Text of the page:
Riots Continue During Ramadan

israel riots
The knife carried by an Arab teen arrested near Mearas Hamachepeilah. (Police Spokesperson)

An Arab teenager who apparently intended to carry out a stabbing attack was arrested Friday by Border Police, at a checkpoint at Mearas Hamachepeilah, the latest incident following days of clashes and riots during Ramadan.

When the suspect, a resident of Chevron who is a minor, arrived at a checkpoint near Mearas Hamachepeilah, police became suspicious and began interrogating him, according to a police spokesperson. During the questioning, the teen apparently changed his mind, took out a knife that had been concealed on his body and revealed that he had been intending to carry out an attack.

This arrest follows a night of violent clashes between Arabs and Jews at Damascus Gate in the Old City of Yerushalayim, and the attempted lynching of a Jewish man.

Marchers from the right-wing Lahava group protesting Arab attacks on Jews in the city were confronted by Arab demonstrators, Ynet reports.

As events escalated, Arab rioters threw rocks and Molotov cocktails at police and Border Patrol officers as they moved to disperse the crowd. An officer from the police’s cavalry unit on Thursday was injured in the face by a rock thrown at him.

Hundreds of police were deployed at the scene. They were using flashbangs and water cannons to break up the protests, with the sounds from the blasts heard across the center of the capital, as The Times of Israel described it.

Police had been girding for trouble at the site as the right-wing group prepared to hold a march at the same time that Muslims’ Ramadam prayers were going on at Har Habayis.

The police were searching cars and making other security checks in the general vicinity of activity, as well as in other areas in the center of the capital, The Jerusalem Post reported.

The far-right organization Lehava was reportedly planning a march while Ramadan services were being held.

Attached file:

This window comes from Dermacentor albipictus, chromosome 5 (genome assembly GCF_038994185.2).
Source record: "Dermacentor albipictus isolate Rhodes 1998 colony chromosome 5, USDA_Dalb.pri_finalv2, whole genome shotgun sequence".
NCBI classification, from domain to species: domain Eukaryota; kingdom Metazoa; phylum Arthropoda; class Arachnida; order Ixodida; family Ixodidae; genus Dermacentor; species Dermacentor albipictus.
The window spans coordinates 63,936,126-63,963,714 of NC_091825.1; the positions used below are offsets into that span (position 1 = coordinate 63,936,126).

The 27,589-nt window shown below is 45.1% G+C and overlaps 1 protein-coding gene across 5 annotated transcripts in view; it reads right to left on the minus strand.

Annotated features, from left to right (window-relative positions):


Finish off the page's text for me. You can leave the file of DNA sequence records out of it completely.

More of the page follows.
Police have arrested at least 69 individuals over the past few nights for disturbances in the city, which have been attributed to rising tensions during Ramadan, an annual occurrence.

Palestinians have clashed with Israeli police amid a dispute over evening gatherings at Damascus Gate after iftar, the breaking of the daytime fast during Ramadan, according to Reuters. Police have fired stun grenades and sprayed foul-smelling skunk water to disperse the Palestinians, who in turn have shot fireworks at them.

“Since Damascus Gate is the main way to reach and enter the Old City, police forces carry out field activities using various means to prevent friction, violence and confrontation, and to maintain order and security in the area,” said a police spokesman.

He also said they will “act firmly against violence and riots of all kinds” to preserve public safety.

Hamas said in a statement, “Don’t test our patience. We will protect our Jerusalem with our blood and spirit.”

On Thursday night, Yechiah Gardi, a 47-year old Yemenite Jew driving through East Jerusalem, was attacked by Arabs who threw stones at his car and beat him as he lay on the floor when he tried to flee on foot. Video on social media show him being repeatedly kicked by several people. His car was later set on fire.

“I did not think I would get out alive from this attempted lynching,” Gardi said Friday morning through his lawyer, Shirah Braver.

The U.S. Embassy in Jerusalem said in a statement that it is “deeply concerned about the incidents of violence in Jerusalem over the last several days,” and “we hope all responsible voices will promote an end to incitement, a return to calm, and respect for the safety and dignity of everyone in Jerusalem.”


Israeli police stand guard outside Damascus Gate in Yerushalayim during a tense week. (Yonatan Sindel/Flash90)
An Israeli police officer confronts a man carrying a camera during clashes near Damascus Gate, Thursday night. (Reuters/Ammar Awad)
(Medabrim Tikshoret)
(Medabrim Tikshoret)
(Medabrim Tikshoret)
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(Medabrim Tikshoret)
(Medabrim Tikshoret)

(Medabrim Tikshoret)
(Medabrim Tikshoret)
(Medabrim Tikshoret)


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